A few days earlier, the Tin Chief said, "I think the Iraqi people owe the American people a huge debt of gratitude." This man violates not just the state of nature, but the laws which make it. He upsets the spirits. I don't know the day or the hour of our tribe's demise, or by which of the many possible means it will come. I know nothing for a fact. The big party has gone on much longer than I thought it could, I felt these people would take us to bad places, and I don't know how to get rid of them without making things worse. They're as criminal as any thing which has ever lived, and nature will heal them.

Tuesday, January 23, 2007

Helo Again

Royal Marines of 45 Commando strapped themselves to an Apache gunship to retrieve the body of a Lance Corporal who had been killed during a night assault. His body lay in a free-fire zone. As Christ put it, "Greater love hath no man than this, but to lay down his life for his friends," and this was an outstanding act of bravery. As I watched the video, I imagined myself strapped outside a helicopter. Then I imagined hundreds of bullets being shot at me while there. Finally, I imagined myself not volunteering to do that. Every one of those marines deserves a medal.

Now, you'll once again see why this blog is named "Adored By Hordes," because I'm going to ask an uncomfortable question: umm...why the hell do four soldiers have to strap themselves onto the outside of a gunship in order to retrieve a body? I realize that part of being a Marine is to never leave one of yours behind, whether alive or dead. Basic tactics, however, would call for something less heroic, like using an Apache (or two, or three) to secure a landing zone with ample applications and threats of firepower, then safely land a light helicopter with an extraction team. Oh, wait. As the BBC story states, the British forces have no light helicopters. They're thinking of getting some. In 7 years (!?).

Right. This says volumes about Britain's ability to continue its role as Globo-Cop's favorite deputy. Of course, maybe they could buy some technically advanced light transports from elsewhere before then. Like from any number of former colonies.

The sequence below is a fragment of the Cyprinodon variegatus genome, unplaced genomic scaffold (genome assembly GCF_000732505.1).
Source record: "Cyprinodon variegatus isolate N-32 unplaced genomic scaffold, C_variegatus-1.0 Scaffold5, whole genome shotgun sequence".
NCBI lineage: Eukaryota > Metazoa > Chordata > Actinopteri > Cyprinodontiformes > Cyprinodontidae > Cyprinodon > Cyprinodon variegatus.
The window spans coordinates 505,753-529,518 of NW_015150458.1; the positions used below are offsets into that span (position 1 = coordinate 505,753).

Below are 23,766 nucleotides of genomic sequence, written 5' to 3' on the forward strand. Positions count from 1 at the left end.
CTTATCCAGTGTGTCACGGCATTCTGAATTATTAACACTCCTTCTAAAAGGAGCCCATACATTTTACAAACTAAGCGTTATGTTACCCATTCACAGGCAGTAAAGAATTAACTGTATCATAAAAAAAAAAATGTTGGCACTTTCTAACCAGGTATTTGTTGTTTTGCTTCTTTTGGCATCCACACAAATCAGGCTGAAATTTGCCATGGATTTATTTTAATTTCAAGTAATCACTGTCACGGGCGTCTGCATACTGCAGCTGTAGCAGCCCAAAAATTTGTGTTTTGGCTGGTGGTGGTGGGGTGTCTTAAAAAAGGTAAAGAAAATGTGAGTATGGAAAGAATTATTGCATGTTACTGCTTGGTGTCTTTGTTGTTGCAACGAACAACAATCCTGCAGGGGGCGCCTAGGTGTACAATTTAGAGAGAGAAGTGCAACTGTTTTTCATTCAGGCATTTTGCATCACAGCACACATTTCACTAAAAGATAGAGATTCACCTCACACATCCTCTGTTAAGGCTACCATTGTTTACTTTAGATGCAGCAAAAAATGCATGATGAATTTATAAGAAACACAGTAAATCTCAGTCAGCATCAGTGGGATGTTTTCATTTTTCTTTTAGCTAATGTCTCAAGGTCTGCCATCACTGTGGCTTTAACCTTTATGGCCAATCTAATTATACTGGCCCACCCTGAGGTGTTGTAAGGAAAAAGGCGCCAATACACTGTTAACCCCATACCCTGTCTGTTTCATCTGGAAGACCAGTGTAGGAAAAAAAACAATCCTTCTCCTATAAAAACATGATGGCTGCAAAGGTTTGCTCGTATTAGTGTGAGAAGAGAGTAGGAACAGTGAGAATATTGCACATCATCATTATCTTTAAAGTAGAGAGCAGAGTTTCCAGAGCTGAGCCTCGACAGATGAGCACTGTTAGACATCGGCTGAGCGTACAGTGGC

Monday, January 22, 2007

Barack Obama: Muslim Suicide Bomber

And so, it begins...I predicted the Barack Hussein Obama attacks that would come from the Reich Wing, but the speed and stridency surprised me a little. Seems Fox News is pretty convinced Obama went to a madrassah in Indonesia, became glassy-eyed during his religious brainwashing, and is the muslim Manchurian Candidate. Later in the day, Fox News changed its tune slightly to attempt a two-fer, identifying the Hillary Clinton campaign as the source of their madrassah rumor. CNN's Wolf Blitzer does a fine job of clarifying Fox's motives at the Crooks and Liars link here, but I put up the original Fox story from this morning instead. Because it's more bizarre. And chilling. Observe the casual, matter-of-fact way in which these air-heads discuss the muslim infiltration of the US political system. Of course, they might also be aware that their boss (Rupert Murdoch) is Jewish.

Sunday, January 21, 2007

Guest Post: Barney Comes Clean

This picture was taken just after I peed on the coat of His Gaseousness. It wasn't a temporary loss of bladder control, either, not like they made me claim in the press conference. It was a long, satisfying surge.

See that sadistic grin on his face? He's digging his thumbs into my ribs, I can't breathe, and have gone rigid with excruciating pain. And that was nothing compared to what he did later with the couch cushions, suffocating me and shouting, "Enemy combatant! Islamo-terrier!"

I beseech you, America; I'm calling out from Dogmo. Free me from this sick example of your species.
Re-post From Chris Floyd's "Empire Burlesque"

{This is encouraging; it indicates spines are re-growing at the margins of Congress, they've taken up whips and chairs and are starting to back the bureau-whores into a corner. I wanted to do a post on this, but Chris already did a better job than I could've, and so here you go.}

Rising From Their Knees: New Bill Strikes Blow at Oil Barons PDF Print E-mail
Friday, 19 January 2007
Excerpts: House Democrats easily passed legislation on Thursday that would rescind $14 billion in tax breaks and subsidies for oil drillers and reserve the money to develop alternative energy projects and conservation technologies.

The measure passed 264 to 163, with many Republicans joining a bloc of Democrats...The bill will rescind $7.6 billion in tax breaks for oil drillers that Congress passed in 2004 and 2005 and will add $6.3 billion in royalties from companies that pump oil and gas in publicly owned waters of the Gulf of Mexico and off Alaska...

“Big Oil is hitting the taxpayer not once, not twice, but three times,” Representative Nick J. Rahall II, Democrat of West Virginia and chairman of the House Natural Resources Committee, said. “They are hitting them at the pump. They are hitting them at the Treasury through the tax code. And they are hitting them with royalty holidays.”

This is good news, although it faces a certain Bush veto -- if, that is, it gets by the Senate in any strong form, as it's easier for Big Oil to pick off a few "moderates" in the smaller body than a passel of pol